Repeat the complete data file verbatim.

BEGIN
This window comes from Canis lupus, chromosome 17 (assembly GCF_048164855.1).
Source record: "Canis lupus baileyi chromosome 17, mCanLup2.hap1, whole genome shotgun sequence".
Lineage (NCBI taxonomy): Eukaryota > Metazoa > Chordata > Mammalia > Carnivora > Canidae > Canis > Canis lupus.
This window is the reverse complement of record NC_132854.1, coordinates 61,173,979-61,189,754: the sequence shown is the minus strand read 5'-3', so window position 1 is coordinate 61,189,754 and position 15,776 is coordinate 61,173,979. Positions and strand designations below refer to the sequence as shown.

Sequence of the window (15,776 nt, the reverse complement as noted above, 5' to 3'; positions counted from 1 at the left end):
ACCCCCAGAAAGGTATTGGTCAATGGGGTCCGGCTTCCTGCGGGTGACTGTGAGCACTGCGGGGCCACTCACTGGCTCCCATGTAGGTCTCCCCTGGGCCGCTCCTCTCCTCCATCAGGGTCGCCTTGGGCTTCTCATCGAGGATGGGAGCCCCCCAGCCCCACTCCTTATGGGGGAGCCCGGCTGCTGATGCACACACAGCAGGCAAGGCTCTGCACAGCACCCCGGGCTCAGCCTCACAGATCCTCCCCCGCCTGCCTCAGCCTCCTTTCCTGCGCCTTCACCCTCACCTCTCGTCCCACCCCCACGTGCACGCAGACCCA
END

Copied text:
This window comes from Canis lupus, chromosome 17 (assembly GCF_048164855.1).
Source record: "Canis lupus baileyi chromosome 17, mCanLup2.hap1, whole genome shotgun sequence".
Lineage (NCBI taxonomy): Eukaryota > Metazoa > Chordata > Mammalia > Carnivora > Canidae > Canis > Canis lupus.
This window is the reverse complement of record NC_132854.1, coordinates 61,173,979-61,189,754: the sequence shown is the minus strand read 5'-3', so window position 1 is coordinate 61,189,754 and position 15,776 is coordinate 61,173,979. Positions and strand designations below refer to the sequence as shown.

Sequence of the window (15,776 nt, the reverse complement as noted above, 5' to 3'; positions counted from 1 at the left end):
ACCCCCAGAAAGGTATTGGTCAATGGGGTCCGGCTTCCTGCGGGTGACTGTGAGCACTGCGGGGCCACTCACTGGCTCCCATGTAGGTCTCCCCTGGGCCGCTCCTCTCCTCCATCAGGGTCGCCTTGGGCTTCTCATCGAGGATGGGAGCCCCCCAGCCCCACTCCTTATGGGGGAGCCCGGCTGCTGATGCACACACAGCAGGCAAGGCTCTGCACAGCACCCCGGGCTCAGCCTCACAGATCCTCCCCCGCCTGCCTCAGCCTCCTTTCCTGCGCCTTCACCCTCACCTCTCGTCCCACCCCCACGTGCACGCAGACCCA